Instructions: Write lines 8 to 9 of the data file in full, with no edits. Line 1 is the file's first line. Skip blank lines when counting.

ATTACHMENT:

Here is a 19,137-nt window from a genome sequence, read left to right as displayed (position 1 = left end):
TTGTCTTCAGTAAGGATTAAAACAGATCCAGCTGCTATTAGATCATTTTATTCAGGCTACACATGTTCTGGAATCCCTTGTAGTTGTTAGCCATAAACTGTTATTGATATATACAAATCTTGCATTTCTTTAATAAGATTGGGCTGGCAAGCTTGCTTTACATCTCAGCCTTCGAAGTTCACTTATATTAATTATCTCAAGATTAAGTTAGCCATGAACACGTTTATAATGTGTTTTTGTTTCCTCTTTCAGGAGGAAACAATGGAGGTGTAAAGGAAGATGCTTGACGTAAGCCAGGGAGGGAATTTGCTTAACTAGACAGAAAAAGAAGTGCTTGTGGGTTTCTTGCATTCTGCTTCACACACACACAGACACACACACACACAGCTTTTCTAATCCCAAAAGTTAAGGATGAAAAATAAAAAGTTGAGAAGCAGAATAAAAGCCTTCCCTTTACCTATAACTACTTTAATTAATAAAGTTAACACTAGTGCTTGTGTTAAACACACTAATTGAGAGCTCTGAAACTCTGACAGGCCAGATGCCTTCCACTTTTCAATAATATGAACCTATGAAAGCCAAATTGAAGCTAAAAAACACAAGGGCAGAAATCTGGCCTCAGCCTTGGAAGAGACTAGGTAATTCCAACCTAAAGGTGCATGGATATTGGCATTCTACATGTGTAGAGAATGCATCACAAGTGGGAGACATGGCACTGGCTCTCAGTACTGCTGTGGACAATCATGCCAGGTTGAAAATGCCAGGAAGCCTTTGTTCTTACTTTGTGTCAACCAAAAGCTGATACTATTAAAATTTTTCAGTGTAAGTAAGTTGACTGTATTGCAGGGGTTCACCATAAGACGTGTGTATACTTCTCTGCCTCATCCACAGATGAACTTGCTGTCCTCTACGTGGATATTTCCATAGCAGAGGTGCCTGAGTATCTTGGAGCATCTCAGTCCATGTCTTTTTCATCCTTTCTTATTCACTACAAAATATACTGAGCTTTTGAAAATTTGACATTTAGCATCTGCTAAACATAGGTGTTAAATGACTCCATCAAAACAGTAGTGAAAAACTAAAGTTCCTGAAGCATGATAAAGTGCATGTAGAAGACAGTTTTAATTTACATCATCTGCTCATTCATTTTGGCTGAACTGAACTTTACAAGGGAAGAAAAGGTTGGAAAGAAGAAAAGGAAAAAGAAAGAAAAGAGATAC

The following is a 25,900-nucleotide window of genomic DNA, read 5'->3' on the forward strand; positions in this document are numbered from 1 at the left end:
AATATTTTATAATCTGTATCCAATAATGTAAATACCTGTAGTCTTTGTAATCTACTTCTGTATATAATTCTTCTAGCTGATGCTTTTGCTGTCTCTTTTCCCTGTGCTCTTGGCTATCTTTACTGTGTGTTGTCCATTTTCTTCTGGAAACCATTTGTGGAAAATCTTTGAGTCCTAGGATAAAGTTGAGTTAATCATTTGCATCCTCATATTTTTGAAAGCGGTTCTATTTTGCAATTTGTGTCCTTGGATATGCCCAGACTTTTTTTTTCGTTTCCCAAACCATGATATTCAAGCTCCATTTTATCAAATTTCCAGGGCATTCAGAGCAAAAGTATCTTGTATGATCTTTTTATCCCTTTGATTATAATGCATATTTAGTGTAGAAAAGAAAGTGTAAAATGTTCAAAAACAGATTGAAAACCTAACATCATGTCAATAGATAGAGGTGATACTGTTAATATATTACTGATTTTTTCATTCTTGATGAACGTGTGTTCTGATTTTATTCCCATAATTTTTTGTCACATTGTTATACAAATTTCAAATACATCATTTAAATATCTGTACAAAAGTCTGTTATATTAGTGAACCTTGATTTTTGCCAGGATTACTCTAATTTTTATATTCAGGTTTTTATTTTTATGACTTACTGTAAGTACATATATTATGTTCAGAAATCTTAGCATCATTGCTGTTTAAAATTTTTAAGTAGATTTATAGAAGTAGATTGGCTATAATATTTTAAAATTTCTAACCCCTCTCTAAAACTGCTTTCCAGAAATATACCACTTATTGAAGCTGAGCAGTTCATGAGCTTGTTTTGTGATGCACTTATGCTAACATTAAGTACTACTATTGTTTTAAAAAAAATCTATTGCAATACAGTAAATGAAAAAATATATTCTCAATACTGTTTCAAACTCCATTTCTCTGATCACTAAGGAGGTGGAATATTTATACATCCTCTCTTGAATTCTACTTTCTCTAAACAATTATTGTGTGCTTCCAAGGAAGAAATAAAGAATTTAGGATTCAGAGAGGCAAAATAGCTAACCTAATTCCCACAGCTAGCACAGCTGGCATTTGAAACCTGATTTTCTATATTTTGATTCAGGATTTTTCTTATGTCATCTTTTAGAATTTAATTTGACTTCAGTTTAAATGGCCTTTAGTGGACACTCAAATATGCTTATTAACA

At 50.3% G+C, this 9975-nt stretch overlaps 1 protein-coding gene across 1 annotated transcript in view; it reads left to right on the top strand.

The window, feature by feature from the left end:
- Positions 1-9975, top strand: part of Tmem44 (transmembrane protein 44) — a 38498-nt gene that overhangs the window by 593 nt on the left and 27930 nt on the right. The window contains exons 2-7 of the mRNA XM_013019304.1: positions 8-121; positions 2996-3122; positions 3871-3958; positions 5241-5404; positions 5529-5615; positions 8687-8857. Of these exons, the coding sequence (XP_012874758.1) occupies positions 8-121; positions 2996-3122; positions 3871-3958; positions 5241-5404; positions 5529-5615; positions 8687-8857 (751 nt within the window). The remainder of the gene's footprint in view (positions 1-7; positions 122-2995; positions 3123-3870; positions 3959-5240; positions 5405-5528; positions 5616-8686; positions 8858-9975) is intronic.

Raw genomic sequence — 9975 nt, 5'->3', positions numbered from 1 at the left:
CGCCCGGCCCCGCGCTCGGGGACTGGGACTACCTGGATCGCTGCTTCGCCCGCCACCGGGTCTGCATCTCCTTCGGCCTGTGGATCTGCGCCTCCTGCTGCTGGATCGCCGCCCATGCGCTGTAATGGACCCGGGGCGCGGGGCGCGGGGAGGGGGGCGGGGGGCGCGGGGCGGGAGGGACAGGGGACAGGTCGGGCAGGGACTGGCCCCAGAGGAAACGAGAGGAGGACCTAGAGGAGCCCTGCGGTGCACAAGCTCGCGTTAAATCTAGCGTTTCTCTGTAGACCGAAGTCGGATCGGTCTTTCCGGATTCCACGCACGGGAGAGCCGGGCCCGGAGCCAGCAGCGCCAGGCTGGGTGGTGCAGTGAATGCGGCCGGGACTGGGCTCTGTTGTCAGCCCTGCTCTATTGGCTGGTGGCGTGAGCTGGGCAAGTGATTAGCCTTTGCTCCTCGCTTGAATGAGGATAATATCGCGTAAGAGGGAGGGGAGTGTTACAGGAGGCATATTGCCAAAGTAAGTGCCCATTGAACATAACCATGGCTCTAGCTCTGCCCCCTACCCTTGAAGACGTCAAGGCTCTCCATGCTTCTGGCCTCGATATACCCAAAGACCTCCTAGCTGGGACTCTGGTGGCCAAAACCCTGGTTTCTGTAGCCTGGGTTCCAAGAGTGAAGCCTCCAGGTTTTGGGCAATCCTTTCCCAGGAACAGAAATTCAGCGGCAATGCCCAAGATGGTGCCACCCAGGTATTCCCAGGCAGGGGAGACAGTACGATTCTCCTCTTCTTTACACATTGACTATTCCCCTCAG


Raw genomic sequence — 9975 nt, 5'->3', positions numbered from 1 at the left:
CGCCCGGCCCCGCGCTCGGGGACTGGGACTACCTGGATCGCTGCTTCGCCCGCCACCGGGTCTGCATCTCCTTCGGCCTGTGGATCTGCGCCTCCTGCTGCTGGATCGCCGCCCATGCGCTGTAATGGACCCGGGGCGCGGGGCGCGGGGAGGGGGGCGGGGGGCGCGGGGCGGGAGGGACAGGGGACAGGTCGGGCAGGGACTGGCCCCAGAGGAAACGAGAGGAGGACCTAGAGGAGCCCTGCGGTGCACAAGCTCGCGTTAAATCTAGCGTTTCTCTGTAGACCGAAGTCGGATCGGTCTTTCCGGATTCCACGCACGGGAGAGCCGGGCCCGGAGCCAGCAGCGCCAGGCTGGGTGGTGCAGTGAATGCGGCCGGGACTGGGCTCTGTTGTCAGCCCTGCTCTATTGGCTGGTGGCGTGAGCTGGGCAAGTGATTAGCCTTTGCTCCTCGCTTGAATGAGGATAATATCGCGTAAGAGGGAGGGGAGTGTTACAGGAGGCATATTGCCAAAGTAAGTGCCCATTGAACATAACCATGGCTCTAGCTCTGCCCCCTACCCTTGAAGACGTCAAGGCTCTCCATGCTTCTGGCCTCGATATACCCAAAGACCTCCTAGCTGGGACTCTGGTGGCCAAAACCCTGGTTTCTGTAGCCTGGGTTCCAAGAGTGAAGCCTCCAGGTTTTGGGCAATCCTTTCCCAGGAACAGAAATTCAGCGGCAATGCCCAAGATGGTGCCACCCAGGTATTCCCAGGCAGGGGAGACAGTACGATTCTCCTCTTCTTTACACATTGACTATTCCCCTCAG